Undescended Testicles Treatment
As the name suggests, undescended testicles are the ones that have not positioned themselves in their correct position which is inside the scrotum, the sack hanging below the penis. The condition is also medically known as cryptorchidism.
Usually, testicles in babies descend within 9 months of age. It is a fairly common condition in boys affecting 1 in every 100 boys. Most cases of cryptorchidism affect only one testicle; however, in around 10% cases, it affects both the testicles.
What Causes Undescended Testicles?
There is no definitive cause as to why this condition occurs. Although, it is believed to be a combination of factors like genetics, mother’s health, and environmental factors. In addition, a few risk factors could be:
- Family history of undescended testicles
- Prematurely born
- Low weight during birth
- Smoking or alcohol consumption by the mother
- Exposure of the mother to pesticides or other toxins
- Born with down syndrome
- Born to a diabetic or obese mother
- Muscle development problem in the scrotum
Dr. Mallikarjuna Reddy, a Robotic, Paediatric & Reconstructive Urologist, cautions you, “If an undescended testicle is left untreated, it can eventually damage the testicle entirely. It can cause fertility issues in the future. Such men also have more risk of getting inguinal hernia and testicular cancer.” So, it is important to get in touch with your pediatrician if your child’s testicles have not descended even after 6 months.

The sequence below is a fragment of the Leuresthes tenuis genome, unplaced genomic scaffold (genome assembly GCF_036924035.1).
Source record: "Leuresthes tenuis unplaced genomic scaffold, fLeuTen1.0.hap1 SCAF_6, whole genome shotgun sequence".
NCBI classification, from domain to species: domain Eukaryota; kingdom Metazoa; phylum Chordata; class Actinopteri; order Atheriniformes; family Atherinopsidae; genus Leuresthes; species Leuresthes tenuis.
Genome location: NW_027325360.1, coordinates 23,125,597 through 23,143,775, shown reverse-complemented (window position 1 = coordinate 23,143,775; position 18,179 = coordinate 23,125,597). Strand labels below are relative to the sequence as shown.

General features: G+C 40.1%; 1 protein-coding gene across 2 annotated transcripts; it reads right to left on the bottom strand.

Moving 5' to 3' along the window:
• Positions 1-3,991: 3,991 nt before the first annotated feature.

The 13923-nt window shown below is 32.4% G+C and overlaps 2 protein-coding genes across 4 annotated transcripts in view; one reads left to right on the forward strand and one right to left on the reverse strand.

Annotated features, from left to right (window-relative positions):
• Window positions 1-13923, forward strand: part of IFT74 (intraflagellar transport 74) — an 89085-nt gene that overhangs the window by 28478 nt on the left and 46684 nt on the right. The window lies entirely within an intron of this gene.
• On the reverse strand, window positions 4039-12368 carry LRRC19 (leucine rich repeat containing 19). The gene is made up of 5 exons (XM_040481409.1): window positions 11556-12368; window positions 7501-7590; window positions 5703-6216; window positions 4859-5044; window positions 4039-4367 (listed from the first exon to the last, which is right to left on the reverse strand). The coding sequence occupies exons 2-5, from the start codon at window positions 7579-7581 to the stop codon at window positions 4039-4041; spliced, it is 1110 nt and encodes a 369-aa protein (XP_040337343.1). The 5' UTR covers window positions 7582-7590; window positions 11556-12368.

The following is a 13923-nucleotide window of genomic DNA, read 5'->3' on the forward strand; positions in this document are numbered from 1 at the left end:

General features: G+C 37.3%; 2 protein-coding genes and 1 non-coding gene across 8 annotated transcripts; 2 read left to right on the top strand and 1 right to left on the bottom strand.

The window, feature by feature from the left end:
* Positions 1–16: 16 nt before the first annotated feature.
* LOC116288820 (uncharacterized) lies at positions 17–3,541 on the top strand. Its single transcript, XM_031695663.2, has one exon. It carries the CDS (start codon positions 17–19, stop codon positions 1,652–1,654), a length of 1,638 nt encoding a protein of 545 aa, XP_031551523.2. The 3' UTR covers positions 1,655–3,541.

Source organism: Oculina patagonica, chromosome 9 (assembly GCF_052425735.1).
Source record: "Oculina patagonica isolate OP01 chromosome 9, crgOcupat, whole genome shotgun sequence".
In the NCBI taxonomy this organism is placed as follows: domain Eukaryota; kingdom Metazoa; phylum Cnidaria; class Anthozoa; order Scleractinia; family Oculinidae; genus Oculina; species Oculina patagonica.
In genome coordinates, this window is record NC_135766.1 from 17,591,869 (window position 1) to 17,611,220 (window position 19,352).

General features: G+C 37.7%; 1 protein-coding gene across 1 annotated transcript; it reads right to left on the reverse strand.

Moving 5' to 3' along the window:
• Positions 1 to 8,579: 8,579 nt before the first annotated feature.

How Is An Undescended Testicle Treated?
An undescended testicle can usually be diagnosed with just a physical exam. However, to determine the underlying cause, imaging techniques like X-ray, ultrasound, MRI, etc. come in handy.
Initially, the condition is monitored up to about 1 year of age to see if the testicle descends naturally. If it doesn’t, laparoscopic orchiopexy surgery is usually the way to go. In this surgery, the doctor makes a small incision in the groin to let the testicle drop to the correct position. It is an outpatient treatment and you can expect full recovery within a week. This surgery has a success rate of nearly 100%.
In some cases, the doctor may need to remove constricting tissue or stretch the ligament to help the testicle come to the intended position. In other cases, the testicles may not be viable at all and will need to be removed entirely.
After a successful surgery, where one or both the testicles survive, there is practically no risk of having decreased fertility when the child grows up; he can live a healthy and fulfilling life without needing any lifestyle adjustments.